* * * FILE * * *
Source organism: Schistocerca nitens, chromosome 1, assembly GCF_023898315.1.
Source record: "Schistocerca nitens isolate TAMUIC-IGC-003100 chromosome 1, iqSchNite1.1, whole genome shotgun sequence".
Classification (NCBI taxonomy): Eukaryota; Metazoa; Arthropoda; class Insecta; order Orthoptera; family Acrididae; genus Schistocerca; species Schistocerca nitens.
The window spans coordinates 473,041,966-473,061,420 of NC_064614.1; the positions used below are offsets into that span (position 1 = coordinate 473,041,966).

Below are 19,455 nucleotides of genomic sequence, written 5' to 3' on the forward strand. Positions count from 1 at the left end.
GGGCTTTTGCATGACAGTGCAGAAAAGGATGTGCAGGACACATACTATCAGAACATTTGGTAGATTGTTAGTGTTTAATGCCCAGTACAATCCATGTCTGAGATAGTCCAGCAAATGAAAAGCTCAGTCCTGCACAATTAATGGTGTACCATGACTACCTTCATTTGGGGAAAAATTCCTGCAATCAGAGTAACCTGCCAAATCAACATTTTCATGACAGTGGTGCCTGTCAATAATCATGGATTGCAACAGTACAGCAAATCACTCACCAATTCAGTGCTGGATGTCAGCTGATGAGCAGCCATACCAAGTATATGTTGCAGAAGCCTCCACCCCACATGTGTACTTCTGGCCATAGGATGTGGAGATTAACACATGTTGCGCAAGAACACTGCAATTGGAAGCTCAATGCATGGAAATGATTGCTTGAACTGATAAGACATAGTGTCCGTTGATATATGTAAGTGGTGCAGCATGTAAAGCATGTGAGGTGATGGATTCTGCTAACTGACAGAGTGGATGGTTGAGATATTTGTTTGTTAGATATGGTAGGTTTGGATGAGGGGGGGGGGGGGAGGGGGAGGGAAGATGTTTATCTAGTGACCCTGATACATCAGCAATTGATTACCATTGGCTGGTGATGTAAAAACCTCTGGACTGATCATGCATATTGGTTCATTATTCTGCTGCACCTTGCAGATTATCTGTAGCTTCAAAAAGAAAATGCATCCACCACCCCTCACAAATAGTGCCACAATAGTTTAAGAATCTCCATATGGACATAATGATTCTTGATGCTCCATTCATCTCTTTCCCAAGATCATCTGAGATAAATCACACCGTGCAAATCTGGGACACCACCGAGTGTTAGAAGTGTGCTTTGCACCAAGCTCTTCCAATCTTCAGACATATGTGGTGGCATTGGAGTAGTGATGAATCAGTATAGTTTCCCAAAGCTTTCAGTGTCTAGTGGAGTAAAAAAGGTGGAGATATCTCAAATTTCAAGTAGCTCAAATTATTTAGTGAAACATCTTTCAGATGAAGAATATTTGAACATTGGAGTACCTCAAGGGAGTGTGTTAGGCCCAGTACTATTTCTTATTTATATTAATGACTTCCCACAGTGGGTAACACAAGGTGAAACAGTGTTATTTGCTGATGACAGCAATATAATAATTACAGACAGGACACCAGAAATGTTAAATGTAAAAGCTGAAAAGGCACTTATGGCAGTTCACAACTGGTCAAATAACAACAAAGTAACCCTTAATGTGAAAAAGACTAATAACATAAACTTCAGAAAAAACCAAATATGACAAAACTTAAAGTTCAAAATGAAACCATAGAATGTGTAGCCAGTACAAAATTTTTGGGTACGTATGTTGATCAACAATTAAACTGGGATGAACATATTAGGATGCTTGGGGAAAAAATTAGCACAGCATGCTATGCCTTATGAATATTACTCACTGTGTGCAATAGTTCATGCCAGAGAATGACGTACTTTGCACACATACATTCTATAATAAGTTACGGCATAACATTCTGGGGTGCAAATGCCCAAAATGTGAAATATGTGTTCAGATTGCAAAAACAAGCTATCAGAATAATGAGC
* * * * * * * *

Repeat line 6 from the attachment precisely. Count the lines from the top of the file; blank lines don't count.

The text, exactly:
GGGCTTTTGCATGACAGTGCAGAAAAGGATGTGCAGGACACATACTATCAGAACATTTGGTAGATTGTTAGTGTTTAATGCCCAGTACAATCCATGTCTGAGATAGTCCAGCAAATGAAAAGCTCAGTCCTGCACAATTAATGGTGTACCATGACTACCTTCATTTGGGGAAAAATTCCTGCAATCAGAGTAACCTGCCAAATCAACATTTTCATGACAGTGGTGCCTGTCAATAATCATGGATTGCAACAGTACAGCAAATCACTCACCAATTCAGTGCTGGATGTCAGCTGATGAGCAGCCATACCAAGTATATGTTGCAGAAGCCTCCACCCCACATGTGTACTTCTGGCCATAGGATGTGGAGATTAACACATGTTGCGCAAGAACACTGCAATTGGAAGCTCAATGCATGGAAATGATTGCTTGAACTGATAAGACATAGTGTCCGTTGATATATGTAAGTGGTGCAGCATGTAAAGCATGTGAGGTGATGGATTCTGCTAACTGACAGAGTGGATGGTTGAGATATTTGTTTGTTAGATATGGTAGGTTTGGATGAGGGGGGGGGGGGGAGGGGGAGGGAAGATGTTTATCTAGTGACCCTGATACATCAGCAATTGATTACCATTGGCTGGTGATGTAAAAACCTCTGGACTGATCATGCATATTGGTTCATTATTCTGCTGCACCTTGCAGATTATCTGTAGCTTCAAAAAGAAAATGCATCCACCACCCCTCACAAATAGTGCCACAATAGTTTAAGAATCTCCATATGGACATAATGATTCTTGATGCTCCATTCATCTCTTTCCCAAGATCATCTGAGATAAATCACACCGTGCAAATCTGGGACACCACCGAGTGTTAGAAGTGTGCTTTGCACCAAGCTCTTCCAATCTTCAGACATATGTGGTGGCATTGGAGTAGTGATGAATCAGTATAGTTTCCCAAAGCTTTCAGTGTCTAGTGGAGTAAAAAAGGTGGAGATATCTCAAATTTCAAGTAGCTCAAATTATTTAGTGAAACATCTTTCAGATGAAGAATATTTGAACATTGGAGTACCTCAAGGGAGTGTGTTAGGCCCAGTACTATTTCTTATTTATATTAATGACTTCCCACAGTGGGTAACACAAGGTGAAACAGTGTTATTTGCTGATGACAGCAATATAATAATTACAGACAGGACACCAGAAATGTTAAATGTAAAAGCTGAAAAGGCACTTATGGCAGTTCACAACTGGTCAAATAACAACAAAGTAACCCTTAATGTGAAAAAGACTAATAACATAAACTTCAGAAAAAACCAAATATGACAAAACTTAAAGTTCAAAATGAAACCATAGAATGTGTAGCCAGTACAAAATTTTTGGGTACGTATGTTGATCAACAATTAAACTGGGATGAACATATTAGGATGCTTGGGGAAAAAATTAGCACAGCATGCTATGCCTTATGAATATTACTCACTGTGTGCAATAGTTCATGCCAGAGAATGACGTACTTTGCACACATACATTCTATAATAAGTTACGGCATAACATTCTGGGGTGCAAATGCCCAAAATGTGAAATATGTGTTCAGATTGCAAAAACAAGCTATCAGAATAATGAGC